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February 26, 2014

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Professor Julie Shapiro

I think this payment structure (less money if no eggs) is somewhat unusual in the industry. At the very least I don't think it comports with the recommended standard.

My understanding (which may be imperfect) is that people (egg donors and sperm donors) get the money whether or not they produce usable gametes as long as they follow the protocols. This is consistent with characterizing the money as being for pain, etc. rather than for the gametes themselves.

See http://www.asrm.org/uploadedFiles/ASRM_Content/News_and_Publications/Ethics_Committee_Reports_and_Statements/financial_incentives.pdf


There are still, of course, serious issues of commodification here--among other things I think the eggs/sperm are sometimes (perhaps even often) purchased by those who will be using them. Some of the issues are discussed here, though it's a couple of years old and has nothing to do with taxes. http://julieshapiro.wordpress.com/2012/09/10/another-look-at-the-egg-market/


Professor Julie Shapiro

One other thought, more responsive to your point. Perhaps the idea is that if no retrieval process is done, then the pain and suffering is less and hence, compensation diminished. The question is what would happen if they did the retrieval but, for whatever reasons, ended up with no eggs.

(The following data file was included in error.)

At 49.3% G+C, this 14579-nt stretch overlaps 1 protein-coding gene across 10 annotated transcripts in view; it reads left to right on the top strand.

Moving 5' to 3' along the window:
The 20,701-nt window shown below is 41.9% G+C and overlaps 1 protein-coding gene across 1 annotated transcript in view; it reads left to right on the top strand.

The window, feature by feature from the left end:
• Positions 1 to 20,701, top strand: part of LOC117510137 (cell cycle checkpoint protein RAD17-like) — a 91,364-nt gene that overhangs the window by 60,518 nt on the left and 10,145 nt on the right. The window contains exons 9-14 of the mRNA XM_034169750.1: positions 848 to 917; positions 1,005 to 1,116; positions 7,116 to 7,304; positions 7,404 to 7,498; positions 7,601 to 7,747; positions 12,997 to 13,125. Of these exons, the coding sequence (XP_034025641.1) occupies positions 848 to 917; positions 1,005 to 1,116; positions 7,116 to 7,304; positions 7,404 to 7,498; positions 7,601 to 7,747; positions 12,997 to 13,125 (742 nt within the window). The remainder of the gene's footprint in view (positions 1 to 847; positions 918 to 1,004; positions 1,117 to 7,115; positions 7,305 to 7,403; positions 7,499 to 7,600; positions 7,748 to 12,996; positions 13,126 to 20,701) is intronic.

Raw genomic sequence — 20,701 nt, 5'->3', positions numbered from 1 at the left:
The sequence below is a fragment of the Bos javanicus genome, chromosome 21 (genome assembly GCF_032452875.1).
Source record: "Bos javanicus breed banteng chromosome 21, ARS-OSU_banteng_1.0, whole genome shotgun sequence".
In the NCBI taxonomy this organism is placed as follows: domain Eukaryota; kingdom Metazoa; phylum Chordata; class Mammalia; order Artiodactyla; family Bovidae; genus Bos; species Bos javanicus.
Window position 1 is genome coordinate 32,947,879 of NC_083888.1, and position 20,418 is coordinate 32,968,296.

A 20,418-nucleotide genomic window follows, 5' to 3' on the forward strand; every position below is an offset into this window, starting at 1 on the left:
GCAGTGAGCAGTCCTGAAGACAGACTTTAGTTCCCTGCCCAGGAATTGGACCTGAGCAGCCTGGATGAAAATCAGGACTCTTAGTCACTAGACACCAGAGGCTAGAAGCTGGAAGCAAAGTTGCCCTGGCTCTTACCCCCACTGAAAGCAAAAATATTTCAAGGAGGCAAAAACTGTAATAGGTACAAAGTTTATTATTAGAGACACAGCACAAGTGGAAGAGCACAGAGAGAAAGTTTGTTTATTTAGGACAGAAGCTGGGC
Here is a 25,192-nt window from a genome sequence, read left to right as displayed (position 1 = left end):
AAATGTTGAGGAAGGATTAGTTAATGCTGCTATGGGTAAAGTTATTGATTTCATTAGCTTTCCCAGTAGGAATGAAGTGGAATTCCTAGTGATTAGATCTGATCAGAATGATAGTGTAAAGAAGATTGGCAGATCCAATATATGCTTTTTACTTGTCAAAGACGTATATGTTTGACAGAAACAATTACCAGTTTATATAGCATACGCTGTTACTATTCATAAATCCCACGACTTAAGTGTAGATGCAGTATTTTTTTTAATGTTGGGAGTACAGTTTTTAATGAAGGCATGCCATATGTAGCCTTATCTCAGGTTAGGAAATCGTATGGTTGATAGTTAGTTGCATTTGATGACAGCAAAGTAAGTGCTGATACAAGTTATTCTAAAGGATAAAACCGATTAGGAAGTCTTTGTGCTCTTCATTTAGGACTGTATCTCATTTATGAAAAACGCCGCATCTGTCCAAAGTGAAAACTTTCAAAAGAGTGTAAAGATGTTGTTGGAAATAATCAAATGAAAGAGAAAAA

Darren Rosenblum

Bridget's comments really probe the complexities of what is the taxable event here. I agree with Julie that this is not necessarily the standard structure, but we really have little reason to know what the standard structure actually is.

Perhaps it's my Contracts prof side, but it seems to me that the taxable event relies on whatever the purpose of the contract is. Contracts may have multiple purposes of course, as some of the others have suggested, but it's hard to tease out what value is assigned to what aspect of the exchange. Food for thought, Contracts profs!

Professor Julie Shapiro

I've done a little bit more research on this--consulted with a number of lawyers who do contracts involving egg donors. It seems to me fairly clear that the deals are structured so that women are not offered money for their eggs per se.

It's common for the payments are staged--some amount at signing, some amount when she begins taking drugs and some about when the retrieval procedure is done. Under that system if the retrieval procedure isn't done, then that last payment isn't made. I think that's probably what the witness was trying to explain.

All the lawyers I communicated with said that if the procedure is done, full payment is owed even if no usable eggs are retrieved.

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